aka Why You Shouldn’t Ban Wikipedia From Your Classroom
What is the definition of “Discernment?”
2. The power or faculty of the mind by which it distinguishes one thing from another; power of viewing differences in objects, and their relations and tendencies; penetrative and discriminate mental vision; acuteness; sagacity; insight; as, the errors of youth often proceed from the want of discernment.
From Webster’s Revised Unabridged Dictionary
- If we are inundated with information, how do we know which information is valid, reliable, and accurate?
- What skills do we need to discern facts from fiction?
In other words, how do you teach your students (and maybe yourself) that you can’t believe everything you read, even if it’s “on the internet?”
What are some best practices for gathering information?
- consult multiple sources: the more, the better
- locate primary resources when possible, use secondary resources as ‘backup’
- triangulate data: cross-check your sources to ensure that a fact or statistic may be supported by multiple resources. If all your resources state facts but cite the same initial reference point, keep looking. Example: You want to search for the weekly percentage of time US teens (13-19) spend online while at home– Resource A states that it is 6.2% of their week. Resources B and C also state that it is 6.2%, but are quoting Resource A. You need to find other resources that don’t quote Resource A, if at all possible.
- ask yourself a good question- what do I already know about the information? If you already know that an octopus is an animal that lives in water, you’re much more likely to question resources you find that contradict that prior knowledge (such as an octopus living in a tree). Sometimes, you’ll learn something new (Pluto is a planet; Pluto is not a planet; Pluto is a planet… ). Sometimes, you’ll find a resource that is not reliable and you’ll know to look elsewhere.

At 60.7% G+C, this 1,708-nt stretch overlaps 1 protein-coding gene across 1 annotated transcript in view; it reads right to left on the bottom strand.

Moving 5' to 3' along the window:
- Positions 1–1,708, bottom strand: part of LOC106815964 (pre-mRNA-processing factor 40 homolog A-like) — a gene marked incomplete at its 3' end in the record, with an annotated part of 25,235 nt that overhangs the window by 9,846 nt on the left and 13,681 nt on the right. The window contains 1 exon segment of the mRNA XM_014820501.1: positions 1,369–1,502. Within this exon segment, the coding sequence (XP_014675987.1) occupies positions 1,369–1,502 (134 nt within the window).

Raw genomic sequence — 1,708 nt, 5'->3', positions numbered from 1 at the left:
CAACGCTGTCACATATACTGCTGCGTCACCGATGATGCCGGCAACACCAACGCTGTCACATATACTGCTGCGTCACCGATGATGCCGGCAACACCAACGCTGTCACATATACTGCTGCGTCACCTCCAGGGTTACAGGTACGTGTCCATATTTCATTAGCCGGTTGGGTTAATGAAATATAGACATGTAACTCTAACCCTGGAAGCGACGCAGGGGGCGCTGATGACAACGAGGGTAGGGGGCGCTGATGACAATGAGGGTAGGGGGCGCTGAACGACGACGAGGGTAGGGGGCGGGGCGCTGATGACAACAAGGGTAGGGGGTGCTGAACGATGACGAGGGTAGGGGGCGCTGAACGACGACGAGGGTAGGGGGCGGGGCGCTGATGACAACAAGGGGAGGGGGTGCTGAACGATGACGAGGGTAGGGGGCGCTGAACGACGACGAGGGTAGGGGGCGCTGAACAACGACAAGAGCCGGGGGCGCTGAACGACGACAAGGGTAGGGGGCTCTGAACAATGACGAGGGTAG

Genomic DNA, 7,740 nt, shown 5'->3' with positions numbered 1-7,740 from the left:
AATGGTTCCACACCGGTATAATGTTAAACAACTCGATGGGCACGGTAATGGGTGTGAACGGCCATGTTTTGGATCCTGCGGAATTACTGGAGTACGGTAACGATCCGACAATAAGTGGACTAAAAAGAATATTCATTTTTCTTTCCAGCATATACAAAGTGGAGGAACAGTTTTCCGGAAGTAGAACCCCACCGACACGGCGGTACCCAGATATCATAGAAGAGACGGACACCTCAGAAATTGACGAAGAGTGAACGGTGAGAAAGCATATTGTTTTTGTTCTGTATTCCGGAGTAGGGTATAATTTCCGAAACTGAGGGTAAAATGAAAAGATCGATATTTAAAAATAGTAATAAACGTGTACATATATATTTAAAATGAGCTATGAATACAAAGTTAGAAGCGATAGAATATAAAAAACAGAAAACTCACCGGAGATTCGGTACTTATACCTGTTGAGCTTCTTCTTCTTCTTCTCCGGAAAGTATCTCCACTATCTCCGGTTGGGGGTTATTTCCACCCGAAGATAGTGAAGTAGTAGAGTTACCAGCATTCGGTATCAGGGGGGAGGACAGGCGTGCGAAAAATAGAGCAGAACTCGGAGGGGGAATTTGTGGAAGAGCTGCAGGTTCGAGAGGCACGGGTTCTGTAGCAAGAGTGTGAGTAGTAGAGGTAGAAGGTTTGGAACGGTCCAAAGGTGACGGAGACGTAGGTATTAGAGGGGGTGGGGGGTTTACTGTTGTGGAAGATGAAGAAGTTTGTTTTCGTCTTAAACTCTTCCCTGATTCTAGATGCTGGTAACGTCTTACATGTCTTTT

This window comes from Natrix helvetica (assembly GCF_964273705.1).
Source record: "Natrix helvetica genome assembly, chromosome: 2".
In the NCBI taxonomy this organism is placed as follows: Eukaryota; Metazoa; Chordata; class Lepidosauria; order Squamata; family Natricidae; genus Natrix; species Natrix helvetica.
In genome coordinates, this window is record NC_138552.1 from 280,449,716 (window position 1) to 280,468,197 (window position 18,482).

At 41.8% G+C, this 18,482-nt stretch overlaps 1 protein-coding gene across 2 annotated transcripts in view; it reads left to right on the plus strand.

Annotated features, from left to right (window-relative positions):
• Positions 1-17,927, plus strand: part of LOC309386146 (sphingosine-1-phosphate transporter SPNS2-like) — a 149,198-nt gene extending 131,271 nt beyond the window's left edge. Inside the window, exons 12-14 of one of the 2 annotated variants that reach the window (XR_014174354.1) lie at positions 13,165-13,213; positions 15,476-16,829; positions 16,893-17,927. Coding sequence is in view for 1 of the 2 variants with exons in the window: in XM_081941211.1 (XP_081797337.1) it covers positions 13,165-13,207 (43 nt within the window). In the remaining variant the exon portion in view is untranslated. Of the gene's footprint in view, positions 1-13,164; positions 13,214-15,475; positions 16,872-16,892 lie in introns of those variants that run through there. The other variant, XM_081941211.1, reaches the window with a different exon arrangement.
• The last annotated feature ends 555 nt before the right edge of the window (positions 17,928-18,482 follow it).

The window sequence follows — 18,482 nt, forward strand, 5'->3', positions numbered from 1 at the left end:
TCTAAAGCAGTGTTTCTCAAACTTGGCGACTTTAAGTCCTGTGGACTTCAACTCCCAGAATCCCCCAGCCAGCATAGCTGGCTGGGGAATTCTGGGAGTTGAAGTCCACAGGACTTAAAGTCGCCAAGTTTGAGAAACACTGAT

What does that mean for Wikipedia? Many people dismiss this collaborative ‘encyclopedia’ as unreliable for the simple fact that “anyone can edit it.”
Do the research on how this wiki works:
- WHO can edit Wikipedia?
- How does one edit Wikipedia?
- How does self-governing in Wikipedia help the resource to function?
- How is Wikipedia better than a printed encyclopedia, online, or CD-ROM encyclopedia? (if you need help with this question, do a search on Wikipedia for a current event, and then search for the same ‘terms’ in the printed, online, or CD-ROM versions.)
If you use some best practices for research, especially using multiple sources and data triangulation, Wikipedia can be a great starting place to find information.
Resources supporting the need for discernment and other digital literacies:
by Zach Miners and Angela Pascopella, October 2007